[NOTE: this feature might be in conflict with the framework for linguistic features in the discussion genre set forth by Fortune & Tedick 2003. Nominalization is not used to create authority and de-personalize the text; rather, the language is inclusive and incites the reader to join a collective movement. Perhaps this can be explained by the fact that this is a less sophisticated text aimed at a younger audience.]

  • Connectives: Clarifying (donc), indicating time (lors, lorsque), adding information (ainsi)
  • Conjunctions: Showing cause/effect (par conséquent)
  • Additional cause & effect language (Elle permet…, Cela prolonge…)

Learning Strategies and Possible Instructional Activities

Before Reading
Make personal connection
to the issue by conducting a personal investigation: chart how many times you flush the toilet, wash hands, etc.
Activate prior knowledge
through a discussion of their “findings.”
Make predictions
both about how much water you use and about the title and the content of the article.

During Reading
Recognize and use cognates
to comprehend the text.
Make inferences based on context (including pictures/use imagery) to interpret the meaning of the text.
Use background knowledge such as previously learned vocabulary (domestic tasks, etc.).
Apply personal learning strategies (manage my own learning, monitor task, use resources - ask questions)

After Reading
Summarize the reading and debrief as a class.
the text and apply the information by using the figures given to calculate how much water you used in the day you recorded your activities.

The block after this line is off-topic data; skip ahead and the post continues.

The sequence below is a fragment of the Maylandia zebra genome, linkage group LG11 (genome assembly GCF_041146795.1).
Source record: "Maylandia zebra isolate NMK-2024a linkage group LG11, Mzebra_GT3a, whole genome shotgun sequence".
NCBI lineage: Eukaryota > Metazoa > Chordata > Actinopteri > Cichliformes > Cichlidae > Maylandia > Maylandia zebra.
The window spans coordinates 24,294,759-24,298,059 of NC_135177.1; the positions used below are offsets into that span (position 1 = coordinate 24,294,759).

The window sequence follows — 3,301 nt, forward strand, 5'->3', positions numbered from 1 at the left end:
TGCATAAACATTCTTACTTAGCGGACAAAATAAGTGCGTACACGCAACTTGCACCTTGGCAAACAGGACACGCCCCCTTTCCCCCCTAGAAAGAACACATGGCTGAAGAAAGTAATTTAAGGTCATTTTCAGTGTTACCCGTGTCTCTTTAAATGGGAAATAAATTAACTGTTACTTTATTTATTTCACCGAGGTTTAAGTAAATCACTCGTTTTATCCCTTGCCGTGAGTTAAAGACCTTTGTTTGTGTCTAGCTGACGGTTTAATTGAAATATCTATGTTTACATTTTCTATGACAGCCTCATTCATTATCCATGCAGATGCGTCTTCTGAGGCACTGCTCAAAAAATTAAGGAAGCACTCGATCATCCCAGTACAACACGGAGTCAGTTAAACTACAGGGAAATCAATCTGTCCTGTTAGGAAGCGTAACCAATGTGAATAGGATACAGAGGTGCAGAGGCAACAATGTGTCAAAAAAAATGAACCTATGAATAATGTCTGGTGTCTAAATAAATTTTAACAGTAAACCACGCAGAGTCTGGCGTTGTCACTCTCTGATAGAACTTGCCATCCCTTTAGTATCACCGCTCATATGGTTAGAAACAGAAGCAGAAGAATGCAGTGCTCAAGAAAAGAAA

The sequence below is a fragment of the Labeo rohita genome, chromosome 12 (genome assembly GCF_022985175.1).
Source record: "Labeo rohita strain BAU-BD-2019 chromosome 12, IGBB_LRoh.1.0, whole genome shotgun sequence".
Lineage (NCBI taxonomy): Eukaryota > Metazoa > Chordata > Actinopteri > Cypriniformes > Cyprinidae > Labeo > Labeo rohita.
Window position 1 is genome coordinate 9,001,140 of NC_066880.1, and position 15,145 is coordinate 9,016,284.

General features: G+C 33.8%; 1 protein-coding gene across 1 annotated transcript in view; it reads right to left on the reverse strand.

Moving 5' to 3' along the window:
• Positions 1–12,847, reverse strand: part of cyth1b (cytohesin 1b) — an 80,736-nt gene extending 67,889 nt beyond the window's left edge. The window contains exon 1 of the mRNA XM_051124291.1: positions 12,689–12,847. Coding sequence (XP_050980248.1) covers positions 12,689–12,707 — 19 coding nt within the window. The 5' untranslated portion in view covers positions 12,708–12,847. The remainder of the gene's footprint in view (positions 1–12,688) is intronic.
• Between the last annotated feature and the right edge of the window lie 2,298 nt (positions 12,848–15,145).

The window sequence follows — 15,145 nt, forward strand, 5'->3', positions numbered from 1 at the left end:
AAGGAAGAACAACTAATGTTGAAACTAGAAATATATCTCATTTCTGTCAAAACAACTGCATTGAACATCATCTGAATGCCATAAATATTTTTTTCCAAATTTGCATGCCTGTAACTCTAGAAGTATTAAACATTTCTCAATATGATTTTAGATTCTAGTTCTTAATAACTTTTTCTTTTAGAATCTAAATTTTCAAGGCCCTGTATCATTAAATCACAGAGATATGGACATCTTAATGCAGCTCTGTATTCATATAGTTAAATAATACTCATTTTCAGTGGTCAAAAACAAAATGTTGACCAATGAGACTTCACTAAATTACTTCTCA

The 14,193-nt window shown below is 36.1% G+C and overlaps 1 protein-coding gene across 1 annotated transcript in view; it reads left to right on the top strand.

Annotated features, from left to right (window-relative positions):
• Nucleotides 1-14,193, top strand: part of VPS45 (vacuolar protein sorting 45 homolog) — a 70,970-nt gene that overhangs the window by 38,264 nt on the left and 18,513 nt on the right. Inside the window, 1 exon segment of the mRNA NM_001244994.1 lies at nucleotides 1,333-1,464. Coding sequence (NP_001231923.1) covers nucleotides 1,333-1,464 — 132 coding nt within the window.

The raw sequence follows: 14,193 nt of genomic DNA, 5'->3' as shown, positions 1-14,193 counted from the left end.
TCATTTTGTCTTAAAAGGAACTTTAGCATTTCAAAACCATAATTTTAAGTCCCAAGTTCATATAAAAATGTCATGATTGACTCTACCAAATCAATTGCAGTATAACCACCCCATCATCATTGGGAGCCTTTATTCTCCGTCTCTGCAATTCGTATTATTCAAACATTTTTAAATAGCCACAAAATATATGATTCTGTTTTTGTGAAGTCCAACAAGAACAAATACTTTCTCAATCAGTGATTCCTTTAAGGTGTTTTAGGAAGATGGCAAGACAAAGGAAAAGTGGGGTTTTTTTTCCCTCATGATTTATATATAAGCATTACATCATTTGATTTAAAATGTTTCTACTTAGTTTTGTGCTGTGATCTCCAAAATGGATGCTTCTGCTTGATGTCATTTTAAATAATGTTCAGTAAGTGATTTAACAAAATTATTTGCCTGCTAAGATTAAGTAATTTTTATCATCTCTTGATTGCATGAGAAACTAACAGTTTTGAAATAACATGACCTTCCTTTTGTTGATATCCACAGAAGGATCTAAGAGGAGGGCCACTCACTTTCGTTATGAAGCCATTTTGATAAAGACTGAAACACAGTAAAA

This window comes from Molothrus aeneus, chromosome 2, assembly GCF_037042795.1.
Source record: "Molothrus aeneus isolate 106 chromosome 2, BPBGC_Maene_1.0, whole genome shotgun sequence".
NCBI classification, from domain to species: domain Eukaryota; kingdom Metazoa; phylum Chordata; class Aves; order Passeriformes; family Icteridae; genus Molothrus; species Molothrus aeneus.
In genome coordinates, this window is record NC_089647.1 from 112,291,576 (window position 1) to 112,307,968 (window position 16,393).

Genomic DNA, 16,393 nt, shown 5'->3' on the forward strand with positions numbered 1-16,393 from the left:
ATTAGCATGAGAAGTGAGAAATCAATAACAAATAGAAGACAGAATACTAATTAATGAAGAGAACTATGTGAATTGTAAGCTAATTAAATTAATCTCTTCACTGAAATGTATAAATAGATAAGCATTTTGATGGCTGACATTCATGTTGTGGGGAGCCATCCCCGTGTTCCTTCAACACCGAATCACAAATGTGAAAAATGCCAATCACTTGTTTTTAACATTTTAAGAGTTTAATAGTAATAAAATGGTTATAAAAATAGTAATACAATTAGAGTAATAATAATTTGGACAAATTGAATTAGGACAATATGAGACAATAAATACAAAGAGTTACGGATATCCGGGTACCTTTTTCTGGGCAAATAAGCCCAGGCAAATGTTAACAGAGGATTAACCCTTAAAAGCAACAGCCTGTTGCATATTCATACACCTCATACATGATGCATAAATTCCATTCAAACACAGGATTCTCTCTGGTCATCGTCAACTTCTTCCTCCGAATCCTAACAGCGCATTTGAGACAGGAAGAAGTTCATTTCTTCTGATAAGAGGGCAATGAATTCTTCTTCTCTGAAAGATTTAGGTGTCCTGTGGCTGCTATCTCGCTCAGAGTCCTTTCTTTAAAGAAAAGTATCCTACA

Compare water use with classmates through discussion (cooperate).
Take notes
, making a list of linguistic features-the different ways suggestions are made.
information, listing things we can do to conserve water that are: easy/ less easy, inexpressive/ expensive, things I am willing to do/ things , things I'm not willing to do, etc. (also personalize).

Vocabulary (Words, Phrases, Idioms)

Essential vocabulary for learning the content (CO)
Personal hygiene/domestic task vocabulary: se laver, se baigner, prendre une douche, le nettoyage, le jardinage, activités ménagères, la vaisselle, la chasse d'eau, domestique

Waste & conservation related vocabulary: gaspillage, préserver, réduire, perte Other: moyenne, consommer, l'eau potable, la chasse , utilisation, aliments, les fuites

Select vocabulary to review or preview (material or activity related) (CC)
L'eau, la maison, l'environnement
economic language: cher, le prix, coûter

Grammatical Structures and Communicative Functions

Essential language structures and functions for learning the content (CO)
Functions: stating importance, making suggestions
Negation: Ne..que, ne…pas
Imperatives: infinitives as imperatives and nous imperatives

Select language structures and functions to review or preview (material or activity related) (CC)
Functions: expressing obligation, making suggestions, showing consequence (permettre de faire quelque chose) making predictions (je pense que, je crois que); making comparisons: plus, moins, aussi + adverb or adjective,
Question forms, rhetorical questions